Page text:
Access-A-Hut's Blog

Decision Process

Ok, we have run the decision process–informally. We need to do the whole exercise when we can, together.

Handicap accessible
Can be maintained if we are both on disability (in our worst case scenario needs to be under $200 a month).
Plan for potential future needs of caretaker
Plan for potential desires of travelling and teaching
Easy to maintain home.
Accommodate one small dog with arthritis and one young, rambunctious cat

Low carbon footprint
Garden/green around us

Build a sustainable, accessible, beautiful tiny home that we can live in and heal in to maintain our independence as long as possible. Many many years.

Deena’s web skills, MaJe’s comparison skills,
Deena’s current job
MaJe’s disability income
Brilliant friends
A good friend who is a builder

Must stay in Denver City and County (health insurance, job, experienced doctors)

Mobile/Do not buy land If we are in someone’s backyard, then building either a trailer or a house  that can be moved easily becomes the more efficient way to go, as its advantages are portability and flexibility, and disadvantages are higher costs, width limit of 8 feet, and weight considerations. Also, Denver will not let us live in one full time, so we would need to find someone who owns land and we can apply for a variance. You can only get a variance on a property. Also, trailers break (poor Jay!)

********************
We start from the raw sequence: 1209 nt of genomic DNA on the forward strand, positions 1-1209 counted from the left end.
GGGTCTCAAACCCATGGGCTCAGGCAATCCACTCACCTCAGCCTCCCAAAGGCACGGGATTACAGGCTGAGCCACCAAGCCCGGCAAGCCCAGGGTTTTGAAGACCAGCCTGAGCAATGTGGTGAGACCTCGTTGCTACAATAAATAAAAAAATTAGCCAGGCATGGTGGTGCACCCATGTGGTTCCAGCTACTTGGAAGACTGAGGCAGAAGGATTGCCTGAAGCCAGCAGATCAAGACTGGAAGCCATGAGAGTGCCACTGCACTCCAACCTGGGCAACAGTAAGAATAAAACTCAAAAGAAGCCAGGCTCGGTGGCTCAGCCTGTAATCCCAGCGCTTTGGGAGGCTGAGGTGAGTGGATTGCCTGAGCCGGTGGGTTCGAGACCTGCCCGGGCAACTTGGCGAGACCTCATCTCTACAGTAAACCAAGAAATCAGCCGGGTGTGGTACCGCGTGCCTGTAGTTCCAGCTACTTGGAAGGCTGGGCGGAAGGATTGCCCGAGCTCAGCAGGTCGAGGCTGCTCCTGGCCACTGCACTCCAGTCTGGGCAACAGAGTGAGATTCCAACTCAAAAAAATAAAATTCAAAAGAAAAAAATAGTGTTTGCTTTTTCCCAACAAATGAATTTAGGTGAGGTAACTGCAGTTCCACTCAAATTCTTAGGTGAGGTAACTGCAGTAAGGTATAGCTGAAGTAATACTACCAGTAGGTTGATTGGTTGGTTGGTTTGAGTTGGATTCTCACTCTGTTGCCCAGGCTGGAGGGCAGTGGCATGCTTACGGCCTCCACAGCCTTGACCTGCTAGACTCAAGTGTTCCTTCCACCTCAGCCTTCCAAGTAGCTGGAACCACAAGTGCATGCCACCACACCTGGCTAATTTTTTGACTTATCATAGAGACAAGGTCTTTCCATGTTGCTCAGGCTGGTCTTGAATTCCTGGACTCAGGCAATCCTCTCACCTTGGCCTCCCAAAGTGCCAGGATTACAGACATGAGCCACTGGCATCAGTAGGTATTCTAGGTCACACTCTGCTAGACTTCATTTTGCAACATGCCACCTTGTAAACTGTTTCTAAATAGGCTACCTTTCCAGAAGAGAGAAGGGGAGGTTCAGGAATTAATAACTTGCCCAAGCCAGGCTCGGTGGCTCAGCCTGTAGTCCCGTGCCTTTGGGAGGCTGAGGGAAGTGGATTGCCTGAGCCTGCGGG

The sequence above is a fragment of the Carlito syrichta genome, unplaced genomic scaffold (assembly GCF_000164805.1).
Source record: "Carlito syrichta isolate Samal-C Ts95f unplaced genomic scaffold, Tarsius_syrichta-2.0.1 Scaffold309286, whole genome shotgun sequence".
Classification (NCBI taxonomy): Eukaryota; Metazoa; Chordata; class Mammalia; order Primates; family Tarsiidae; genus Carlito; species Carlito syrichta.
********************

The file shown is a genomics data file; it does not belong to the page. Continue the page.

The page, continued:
Mobile/Buy LandIf we buy land and get the variance and build a mobile home, we limit weight, limit width to 8 feet, have to figure out/pay for a foundation anyway, and have the higher cost of a trailer. Further, if we move that home, we have an empty piece of land that may be hard to sell.

Stationary/Rent. This is what we have now (No Action). We love our rented 700 square foot part of an older mansion. We love our garden. We can make this work 95% of the time now, although Deena’s legs are dislocating more and more frequently, and this percentage is going down way more than Deena wants to admit. And the house is too big for MaJe to get what she needs when she is exhausted. We *want* *need* a garden, we need our pets (they are not quite service animals, but very close to it). No apartment in Denver will take us with these conditions. And there are only 3 accessible apartments listed right now–none of which are in Denver. So… we have to remember, this No Action alternative has some pretty fatal flaws.

And getting land to rent and then forking out the money for our house is just plain silly.

Stationary/Buy Land.
If we buy land and get the variance and build a stationary home, we can build a bit larger (to fit an electric wheelchair), build without weight limits, and build equity. We have done some research (not enough!!!) and preliminary indications are that this would be easier to sell/rent if and when we were disabled enough to need more care. (That is the very worst case scenario–most likely is that we will be able to stay in the house and live well because it requires so little maintenance.) Zoning becomes easier. The disadvantages are that we would not be able to move into a caretaker’s or assisted living backyard with our lovely home.

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